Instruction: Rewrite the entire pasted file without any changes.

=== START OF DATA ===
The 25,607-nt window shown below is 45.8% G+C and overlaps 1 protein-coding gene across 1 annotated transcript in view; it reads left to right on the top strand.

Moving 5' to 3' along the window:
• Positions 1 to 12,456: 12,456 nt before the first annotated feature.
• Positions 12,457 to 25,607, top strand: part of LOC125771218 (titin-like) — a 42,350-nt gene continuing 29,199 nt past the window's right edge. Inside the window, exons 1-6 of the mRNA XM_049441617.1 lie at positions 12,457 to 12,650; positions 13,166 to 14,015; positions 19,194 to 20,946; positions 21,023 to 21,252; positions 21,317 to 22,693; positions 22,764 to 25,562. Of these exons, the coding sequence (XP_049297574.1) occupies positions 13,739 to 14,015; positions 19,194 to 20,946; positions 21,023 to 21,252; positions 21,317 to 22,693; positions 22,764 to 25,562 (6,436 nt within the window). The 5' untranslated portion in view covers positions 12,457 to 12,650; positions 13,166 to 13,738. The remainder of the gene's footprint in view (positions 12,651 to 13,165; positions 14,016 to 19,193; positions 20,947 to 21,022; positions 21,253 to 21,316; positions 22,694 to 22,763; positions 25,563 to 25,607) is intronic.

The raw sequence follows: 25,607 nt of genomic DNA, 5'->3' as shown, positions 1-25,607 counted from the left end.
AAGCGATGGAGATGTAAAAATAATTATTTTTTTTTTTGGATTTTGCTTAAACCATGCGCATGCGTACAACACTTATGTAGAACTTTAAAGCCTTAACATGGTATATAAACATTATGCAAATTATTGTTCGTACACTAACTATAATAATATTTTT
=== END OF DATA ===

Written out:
The 25,607-nt window shown below is 45.8% G+C and overlaps 1 protein-coding gene across 1 annotated transcript in view; it reads left to right on the top strand.

Moving 5' to 3' along the window:
• Positions 1 to 12,456: 12,456 nt before the first annotated feature.
• Positions 12,457 to 25,607, top strand: part of LOC125771218 (titin-like) — a 42,350-nt gene continuing 29,199 nt past the window's right edge. Inside the window, exons 1-6 of the mRNA XM_049441617.1 lie at positions 12,457 to 12,650; positions 13,166 to 14,015; positions 19,194 to 20,946; positions 21,023 to 21,252; positions 21,317 to 22,693; positions 22,764 to 25,562. Of these exons, the coding sequence (XP_049297574.1) occupies positions 13,739 to 14,015; positions 19,194 to 20,946; positions 21,023 to 21,252; positions 21,317 to 22,693; positions 22,764 to 25,562 (6,436 nt within the window). The 5' untranslated portion in view covers positions 12,457 to 12,650; positions 13,166 to 13,738. The remainder of the gene's footprint in view (positions 12,651 to 13,165; positions 14,016 to 19,193; positions 20,947 to 21,022; positions 21,253 to 21,316; positions 22,694 to 22,763; positions 25,563 to 25,607) is intronic.

The raw sequence follows: 25,607 nt of genomic DNA, 5'->3' as shown, positions 1-25,607 counted from the left end.
AAGCGATGGAGATGTAAAAATAATTATTTTTTTTTTTGGATTTTGCTTAAACCATGCGCATGCGTACAACACTTATGTAGAACTTTAAAGCCTTAACATGGTATATAAACATTATGCAAATTATTGTTCGTACACTAACTATAATAATATTTTT